The few order changes behind the lead trio came primarily from Sergio Perez who lost a couple of places and a whole bunch of drivers messing up turn 1.
Daniel Ricciardo finished a lonely fourth for Red Bull after another race with strategic decisions regarding his pit stop timing being brought into question. Kimi Räikkönen grabbed scraps for Ferrari in fifth, while Mercedes rival and big contender Sebastian Vettel couldn’t do better than ninth for the Scuderia. Force India finally made the most of an entire weekend, Perez finishing sixth ahead of teammate Nico Hülkenberg. Carlos Sainz, Jr. locked up eighth, Toro Rosso teammate Daniil Kvyat finished tenth.
This weekend the drivers and their cars will be racing on the Hungaroring track in Budapest. With a total circuit length of 4.381km and a dizzying 70 laps, the race distance for the drivers will be a whopping 306.63km. With corners totalling 14 the track is known as one with many tight corners and a massive straight after the last corner where the first DRS activation zone falls.
Straight after turn one (which is quite a tight one) there is the second DRS activation zone which ends just before the gentle curve of corner two. In a preview quote by Carlos Sainz, he describes the track and its corners as only a driver can. He says “ You arrive at turn 1 at high speed, so you need to brake hard – from 300 to 80kph in about 80 metres. You then get to turn 2, where you always experience some understeer, which makes it difficult to turn the car into the corner. Turn 3 should be flat in qualifying and turn 4 is a very high-speed completely blind corner taken in 6th gear. Turns 6 and 7 form a very slow chicane, followed by a medium-speed and then a high-speed one. So this is a section formed by three chicanes that progressively get quicker and our car should be good here. The last three corners of the circuit are difficult, all in third gear. The second sector is the most interesting and enjoyable one to drive.”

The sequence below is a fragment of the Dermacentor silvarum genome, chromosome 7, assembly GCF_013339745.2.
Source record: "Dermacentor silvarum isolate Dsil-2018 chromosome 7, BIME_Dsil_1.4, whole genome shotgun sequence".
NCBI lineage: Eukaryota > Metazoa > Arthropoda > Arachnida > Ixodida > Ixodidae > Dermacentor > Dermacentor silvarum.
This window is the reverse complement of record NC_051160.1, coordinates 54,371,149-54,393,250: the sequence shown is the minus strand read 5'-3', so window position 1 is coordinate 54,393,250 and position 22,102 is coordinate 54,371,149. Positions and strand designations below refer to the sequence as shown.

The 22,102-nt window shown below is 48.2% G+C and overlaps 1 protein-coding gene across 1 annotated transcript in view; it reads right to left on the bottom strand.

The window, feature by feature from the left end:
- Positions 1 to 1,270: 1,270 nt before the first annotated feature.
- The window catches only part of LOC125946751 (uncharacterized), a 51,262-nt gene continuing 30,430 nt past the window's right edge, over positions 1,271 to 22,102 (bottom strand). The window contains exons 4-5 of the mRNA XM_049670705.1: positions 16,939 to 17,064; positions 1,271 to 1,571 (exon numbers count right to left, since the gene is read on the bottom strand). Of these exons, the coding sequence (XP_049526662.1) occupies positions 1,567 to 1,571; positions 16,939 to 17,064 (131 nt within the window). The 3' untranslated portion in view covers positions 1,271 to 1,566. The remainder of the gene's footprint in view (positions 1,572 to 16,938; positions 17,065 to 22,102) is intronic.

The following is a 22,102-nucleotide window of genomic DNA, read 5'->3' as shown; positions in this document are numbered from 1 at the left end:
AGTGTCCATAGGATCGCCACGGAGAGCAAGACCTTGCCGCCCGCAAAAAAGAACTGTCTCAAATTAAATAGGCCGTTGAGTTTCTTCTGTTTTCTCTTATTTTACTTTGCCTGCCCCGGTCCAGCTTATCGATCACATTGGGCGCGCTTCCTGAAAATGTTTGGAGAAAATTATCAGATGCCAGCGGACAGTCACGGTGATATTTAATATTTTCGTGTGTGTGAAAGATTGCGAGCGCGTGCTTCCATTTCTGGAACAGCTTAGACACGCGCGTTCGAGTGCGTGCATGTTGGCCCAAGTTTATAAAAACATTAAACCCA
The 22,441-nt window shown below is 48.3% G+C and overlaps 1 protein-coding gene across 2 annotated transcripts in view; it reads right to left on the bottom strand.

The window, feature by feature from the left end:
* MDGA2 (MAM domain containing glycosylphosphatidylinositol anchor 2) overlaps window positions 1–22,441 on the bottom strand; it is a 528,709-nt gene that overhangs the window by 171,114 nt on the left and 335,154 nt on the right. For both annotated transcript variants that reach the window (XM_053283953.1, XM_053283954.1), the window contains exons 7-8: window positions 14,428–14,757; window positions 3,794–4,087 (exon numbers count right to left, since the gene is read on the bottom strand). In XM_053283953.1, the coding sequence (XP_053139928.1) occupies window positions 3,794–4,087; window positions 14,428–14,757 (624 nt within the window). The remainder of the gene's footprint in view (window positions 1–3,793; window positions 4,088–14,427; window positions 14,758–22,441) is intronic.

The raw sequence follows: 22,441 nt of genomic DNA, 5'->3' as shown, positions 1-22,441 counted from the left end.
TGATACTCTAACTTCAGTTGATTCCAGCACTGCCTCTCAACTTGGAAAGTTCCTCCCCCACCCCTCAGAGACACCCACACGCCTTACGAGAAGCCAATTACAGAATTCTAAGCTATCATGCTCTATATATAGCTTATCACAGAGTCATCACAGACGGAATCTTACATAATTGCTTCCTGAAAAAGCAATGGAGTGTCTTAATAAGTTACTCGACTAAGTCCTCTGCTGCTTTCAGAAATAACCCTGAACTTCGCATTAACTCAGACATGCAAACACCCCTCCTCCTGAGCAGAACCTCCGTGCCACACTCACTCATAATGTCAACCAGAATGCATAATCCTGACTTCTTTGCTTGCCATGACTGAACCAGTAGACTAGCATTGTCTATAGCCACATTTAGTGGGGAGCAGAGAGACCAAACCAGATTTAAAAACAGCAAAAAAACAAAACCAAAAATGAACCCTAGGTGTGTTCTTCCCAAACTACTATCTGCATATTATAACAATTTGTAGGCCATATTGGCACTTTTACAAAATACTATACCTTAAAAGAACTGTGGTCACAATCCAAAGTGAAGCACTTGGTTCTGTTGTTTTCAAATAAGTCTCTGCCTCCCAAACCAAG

The weather this coming race weekend is going to be intensely hot, with Friday seeing thunderstorms with a temperature at 29 degrees Celcius. Saturday and Sunday will see the temperatures shooting up to 31 degrees Celcius with some cloud cover helping to shield the drivers.
To Win Outright
Lewis Hamilton 11/10 | Nico Rosberg 3/1 | Daniel Ricciardo 4/1 | Max Verstappen 4/1 | Sebatsian Vettel 14/1
Podium Finish: Nico Rosberg 44/100
With the knocks Nico took in Britain, he will be raring to get back on that podium. His driving skills along with his ferocity should ensure that podium finish. Let’s just hope that his run of bad luck has run it’s course now and he gets back in the game.
Fastest Qualifier: Max Verstappen 12/1
We have been seeing some quality driving from Verstappen these last few races. So I think he deserves a spot in the value bets. I would say he has a good chance of qualifying well judging from his ferocity last race. If he keeps that going he will ensure his a good starting spot.
To Win Outright: Lewis Hamilton 11/10
With his win in on his home turf in Britain, his confidence must be at an all-time high. If he continues riding that high he will definitely take the top spot once again.